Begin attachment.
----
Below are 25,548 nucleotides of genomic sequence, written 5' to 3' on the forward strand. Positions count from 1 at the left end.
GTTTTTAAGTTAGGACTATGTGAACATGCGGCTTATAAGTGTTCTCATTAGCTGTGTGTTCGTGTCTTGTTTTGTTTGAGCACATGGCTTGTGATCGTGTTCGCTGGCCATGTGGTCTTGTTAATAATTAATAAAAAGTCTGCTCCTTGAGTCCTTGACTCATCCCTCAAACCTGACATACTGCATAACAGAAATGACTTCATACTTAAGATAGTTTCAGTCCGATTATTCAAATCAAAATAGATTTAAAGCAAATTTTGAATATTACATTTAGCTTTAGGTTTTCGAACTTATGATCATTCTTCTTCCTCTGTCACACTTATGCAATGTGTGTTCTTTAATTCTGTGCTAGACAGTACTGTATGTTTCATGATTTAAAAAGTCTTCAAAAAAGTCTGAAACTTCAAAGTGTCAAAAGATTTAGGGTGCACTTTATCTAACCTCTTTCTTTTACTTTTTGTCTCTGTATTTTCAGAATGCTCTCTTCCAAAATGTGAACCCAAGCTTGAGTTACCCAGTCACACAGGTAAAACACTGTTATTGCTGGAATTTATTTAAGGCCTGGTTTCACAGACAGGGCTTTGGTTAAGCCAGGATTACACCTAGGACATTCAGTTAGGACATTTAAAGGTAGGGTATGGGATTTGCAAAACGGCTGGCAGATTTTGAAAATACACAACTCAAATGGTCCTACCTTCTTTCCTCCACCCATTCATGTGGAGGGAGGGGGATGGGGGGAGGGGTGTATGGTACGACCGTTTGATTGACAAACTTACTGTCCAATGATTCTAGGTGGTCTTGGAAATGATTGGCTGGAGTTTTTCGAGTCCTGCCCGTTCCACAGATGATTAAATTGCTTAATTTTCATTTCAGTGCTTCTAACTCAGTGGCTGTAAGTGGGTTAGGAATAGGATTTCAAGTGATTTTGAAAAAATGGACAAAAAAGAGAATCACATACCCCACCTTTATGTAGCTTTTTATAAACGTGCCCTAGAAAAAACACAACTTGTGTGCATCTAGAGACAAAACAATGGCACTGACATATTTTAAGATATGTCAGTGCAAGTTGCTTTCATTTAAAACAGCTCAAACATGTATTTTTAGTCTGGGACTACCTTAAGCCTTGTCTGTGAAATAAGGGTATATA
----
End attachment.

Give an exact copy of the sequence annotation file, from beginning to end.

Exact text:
Below are 25,548 nucleotides of genomic sequence, written 5' to 3' on the forward strand. Positions count from 1 at the left end.
GTTTTTAAGTTAGGACTATGTGAACATGCGGCTTATAAGTGTTCTCATTAGCTGTGTGTTCGTGTCTTGTTTTGTTTGAGCACATGGCTTGTGATCGTGTTCGCTGGCCATGTGGTCTTGTTAATAATTAATAAAAAGTCTGCTCCTTGAGTCCTTGACTCATCCCTCAAACCTGACATACTGCATAACAGAAATGACTTCATACTTAAGATAGTTTCAGTCCGATTATTCAAATCAAAATAGATTTAAAGCAAATTTTGAATATTACATTTAGCTTTAGGTTTTCGAACTTATGATCATTCTTCTTCCTCTGTCACACTTATGCAATGTGTGTTCTTTAATTCTGTGCTAGACAGTACTGTATGTTTCATGATTTAAAAAGTCTTCAAAAAAGTCTGAAACTTCAAAGTGTCAAAAGATTTAGGGTGCACTTTATCTAACCTCTTTCTTTTACTTTTTGTCTCTGTATTTTCAGAATGCTCTCTTCCAAAATGTGAACCCAAGCTTGAGTTACCCAGTCACACAGGTAAAACACTGTTATTGCTGGAATTTATTTAAGGCCTGGTTTCACAGACAGGGCTTTGGTTAAGCCAGGATTACACCTAGGACATTCAGTTAGGACATTTAAAGGTAGGGTATGGGATTTGCAAAACGGCTGGCAGATTTTGAAAATACACAACTCAAATGGTCCTACCTTCTTTCCTCCACCCATTCATGTGGAGGGAGGGGGATGGGGGGAGGGGTGTATGGTACGACCGTTTGATTGACAAACTTACTGTCCAATGATTCTAGGTGGTCTTGGAAATGATTGGCTGGAGTTTTTCGAGTCCTGCCCGTTCCACAGATGATTAAATTGCTTAATTTTCATTTCAGTGCTTCTAACTCAGTGGCTGTAAGTGGGTTAGGAATAGGATTTCAAGTGATTTTGAAAAAATGGACAAAAAAGAGAATCACATACCCCACCTTTATGTAGCTTTTTATAAACGTGCCCTAGAAAAAACACAACTTGTGTGCATCTAGAGACAAAACAATGGCACTGACATATTTTAAGATATGTCAGTGCAAGTTGCTTTCATTTAAAACAGCTCAAACATGTATTTTTAGTCTGGGACTACCTTAAGCCTTGTCTGTGAAATAAGGGTATATA